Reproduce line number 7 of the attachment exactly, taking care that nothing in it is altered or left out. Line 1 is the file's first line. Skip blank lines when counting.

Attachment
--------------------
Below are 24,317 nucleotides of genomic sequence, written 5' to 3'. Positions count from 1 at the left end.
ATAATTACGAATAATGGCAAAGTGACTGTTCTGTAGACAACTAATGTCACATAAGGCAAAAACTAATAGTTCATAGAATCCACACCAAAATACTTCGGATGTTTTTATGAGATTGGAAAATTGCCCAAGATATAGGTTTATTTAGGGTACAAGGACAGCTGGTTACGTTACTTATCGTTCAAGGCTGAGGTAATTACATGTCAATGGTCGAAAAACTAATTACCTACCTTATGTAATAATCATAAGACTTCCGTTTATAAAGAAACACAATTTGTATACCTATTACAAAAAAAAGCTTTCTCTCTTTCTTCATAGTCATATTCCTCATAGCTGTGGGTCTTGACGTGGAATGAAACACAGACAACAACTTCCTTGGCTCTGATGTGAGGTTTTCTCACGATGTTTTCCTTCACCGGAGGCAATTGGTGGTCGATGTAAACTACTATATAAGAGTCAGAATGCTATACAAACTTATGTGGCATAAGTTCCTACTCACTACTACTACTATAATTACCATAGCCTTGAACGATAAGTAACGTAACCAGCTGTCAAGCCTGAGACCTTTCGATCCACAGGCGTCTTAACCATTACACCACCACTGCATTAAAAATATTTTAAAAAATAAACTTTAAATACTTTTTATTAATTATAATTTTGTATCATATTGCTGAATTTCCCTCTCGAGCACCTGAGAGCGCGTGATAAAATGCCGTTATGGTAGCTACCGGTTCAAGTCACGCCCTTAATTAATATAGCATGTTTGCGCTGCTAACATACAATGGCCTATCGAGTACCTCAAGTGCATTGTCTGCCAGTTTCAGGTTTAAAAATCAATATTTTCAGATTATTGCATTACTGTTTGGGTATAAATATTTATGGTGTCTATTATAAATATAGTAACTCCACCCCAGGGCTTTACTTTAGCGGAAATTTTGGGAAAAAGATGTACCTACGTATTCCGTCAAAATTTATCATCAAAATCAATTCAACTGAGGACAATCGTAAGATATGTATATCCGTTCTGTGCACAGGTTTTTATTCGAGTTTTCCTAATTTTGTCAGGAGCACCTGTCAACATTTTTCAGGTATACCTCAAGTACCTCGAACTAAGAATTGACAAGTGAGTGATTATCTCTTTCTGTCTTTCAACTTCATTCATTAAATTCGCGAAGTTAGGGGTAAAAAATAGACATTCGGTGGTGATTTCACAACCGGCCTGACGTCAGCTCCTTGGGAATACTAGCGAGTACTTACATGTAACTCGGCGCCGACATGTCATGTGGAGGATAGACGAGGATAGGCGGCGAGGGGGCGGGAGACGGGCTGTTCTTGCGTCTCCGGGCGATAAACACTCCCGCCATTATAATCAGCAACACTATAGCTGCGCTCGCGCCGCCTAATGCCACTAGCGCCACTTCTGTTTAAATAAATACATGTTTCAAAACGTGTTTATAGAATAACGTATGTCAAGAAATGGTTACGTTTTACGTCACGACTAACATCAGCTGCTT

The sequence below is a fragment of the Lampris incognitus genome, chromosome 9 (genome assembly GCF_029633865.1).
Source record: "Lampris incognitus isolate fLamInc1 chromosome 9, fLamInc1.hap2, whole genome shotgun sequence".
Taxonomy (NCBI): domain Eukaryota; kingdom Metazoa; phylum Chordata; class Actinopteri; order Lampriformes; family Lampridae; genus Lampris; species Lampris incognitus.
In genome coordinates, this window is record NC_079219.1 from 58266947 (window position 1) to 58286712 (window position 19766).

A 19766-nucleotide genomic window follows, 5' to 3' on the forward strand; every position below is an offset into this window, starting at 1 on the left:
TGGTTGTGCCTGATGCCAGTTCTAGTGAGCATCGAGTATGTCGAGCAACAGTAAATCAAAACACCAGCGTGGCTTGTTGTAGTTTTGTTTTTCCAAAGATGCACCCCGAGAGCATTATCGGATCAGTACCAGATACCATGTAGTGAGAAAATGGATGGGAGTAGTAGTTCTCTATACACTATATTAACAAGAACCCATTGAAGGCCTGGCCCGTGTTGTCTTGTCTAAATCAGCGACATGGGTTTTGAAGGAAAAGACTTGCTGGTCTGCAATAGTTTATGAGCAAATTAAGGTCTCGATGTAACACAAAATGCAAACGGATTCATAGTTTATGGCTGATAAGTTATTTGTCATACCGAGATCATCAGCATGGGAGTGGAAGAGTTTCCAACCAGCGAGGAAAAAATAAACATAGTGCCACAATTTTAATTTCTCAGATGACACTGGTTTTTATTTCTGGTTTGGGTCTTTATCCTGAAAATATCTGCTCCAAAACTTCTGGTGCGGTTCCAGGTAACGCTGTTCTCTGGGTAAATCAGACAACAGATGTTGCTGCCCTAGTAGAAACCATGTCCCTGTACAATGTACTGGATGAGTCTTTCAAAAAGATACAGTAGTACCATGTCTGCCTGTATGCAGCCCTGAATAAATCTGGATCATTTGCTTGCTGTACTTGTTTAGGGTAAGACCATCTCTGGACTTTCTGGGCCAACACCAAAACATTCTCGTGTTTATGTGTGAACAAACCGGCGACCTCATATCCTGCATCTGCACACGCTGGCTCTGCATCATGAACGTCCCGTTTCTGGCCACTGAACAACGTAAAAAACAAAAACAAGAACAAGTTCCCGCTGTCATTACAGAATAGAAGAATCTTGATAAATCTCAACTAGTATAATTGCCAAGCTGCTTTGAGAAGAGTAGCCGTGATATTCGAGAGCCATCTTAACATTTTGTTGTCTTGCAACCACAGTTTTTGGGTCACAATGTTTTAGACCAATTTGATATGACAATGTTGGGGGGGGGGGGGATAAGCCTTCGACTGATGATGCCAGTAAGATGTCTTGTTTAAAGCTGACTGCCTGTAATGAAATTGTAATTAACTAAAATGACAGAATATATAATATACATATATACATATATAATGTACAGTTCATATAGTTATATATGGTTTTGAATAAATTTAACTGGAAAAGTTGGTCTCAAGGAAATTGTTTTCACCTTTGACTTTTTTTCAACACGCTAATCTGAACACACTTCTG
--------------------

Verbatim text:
A 19766-nucleotide genomic window follows, 5' to 3' on the forward strand; every position below is an offset into this window, starting at 1 on the left: